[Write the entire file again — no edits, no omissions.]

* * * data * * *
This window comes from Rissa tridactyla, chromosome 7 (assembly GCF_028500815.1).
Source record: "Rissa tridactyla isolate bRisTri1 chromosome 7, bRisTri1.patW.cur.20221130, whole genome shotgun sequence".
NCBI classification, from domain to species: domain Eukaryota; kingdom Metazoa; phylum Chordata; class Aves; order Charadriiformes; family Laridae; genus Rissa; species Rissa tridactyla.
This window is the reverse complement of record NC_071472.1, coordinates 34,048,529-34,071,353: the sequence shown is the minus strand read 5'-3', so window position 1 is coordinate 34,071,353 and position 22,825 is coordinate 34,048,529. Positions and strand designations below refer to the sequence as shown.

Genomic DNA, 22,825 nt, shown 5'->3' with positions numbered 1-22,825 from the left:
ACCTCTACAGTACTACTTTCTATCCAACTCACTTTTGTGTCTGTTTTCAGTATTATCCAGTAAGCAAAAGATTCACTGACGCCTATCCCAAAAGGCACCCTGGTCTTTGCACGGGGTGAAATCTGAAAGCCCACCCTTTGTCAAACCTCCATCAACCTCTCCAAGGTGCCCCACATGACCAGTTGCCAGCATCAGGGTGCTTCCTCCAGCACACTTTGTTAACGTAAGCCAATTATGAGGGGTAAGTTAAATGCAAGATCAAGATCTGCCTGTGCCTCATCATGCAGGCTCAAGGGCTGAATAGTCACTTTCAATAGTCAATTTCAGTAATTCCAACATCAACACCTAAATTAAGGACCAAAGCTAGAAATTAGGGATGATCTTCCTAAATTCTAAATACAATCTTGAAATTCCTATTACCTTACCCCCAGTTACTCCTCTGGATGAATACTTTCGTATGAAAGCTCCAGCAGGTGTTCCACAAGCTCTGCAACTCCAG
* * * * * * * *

This window comes from Rissa tridactyla, chromosome 7 (assembly GCF_028500815.1).
Source record: "Rissa tridactyla isolate bRisTri1 chromosome 7, bRisTri1.patW.cur.20221130, whole genome shotgun sequence".
NCBI classification, from domain to species: domain Eukaryota; kingdom Metazoa; phylum Chordata; class Aves; order Charadriiformes; family Laridae; genus Rissa; species Rissa tridactyla.
This window is the reverse complement of record NC_071472.1, coordinates 34,048,529-34,071,353: the sequence shown is the minus strand read 5'-3', so window position 1 is coordinate 34,071,353 and position 22,825 is coordinate 34,048,529. Positions and strand designations below refer to the sequence as shown.

Genomic DNA, 22,825 nt, shown 5'->3' with positions numbered 1-22,825 from the left:
ACCTCTACAGTACTACTTTCTATCCAACTCACTTTTGTGTCTGTTTTCAGTATTATCCAGTAAGCAAAAGATTCACTGACGCCTATCCCAAAAGGCACCCTGGTCTTTGCACGGGGTGAAATCTGAAAGCCCACCCTTTGTCAAACCTCCATCAACCTCTCCAAGGTGCCCCACATGACCAGTTGCCAGCATCAGGGTGCTTCCTCCAGCACACTTTGTTAACGTAAGCCAATTATGAGGGGTAAGTTAAATGCAAGATCAAGATCTGCCTGTGCCTCATCATGCAGGCTCAAGGGCTGAATAGTCACTTTCAATAGTCAATTTCAGTAATTCCAACATCAACACCTAAATTAAGGACCAAAGCTAGAAATTAGGGATGATCTTCCTAAATTCTAAATACAATCTTGAAATTCCTATTACCTTACCCCCAGTTACTCCTCTGGATGAATACTTTCGTATGAAAGCTCCAGCAGGTGTTCCACAAGCTCTGCAACTCCAG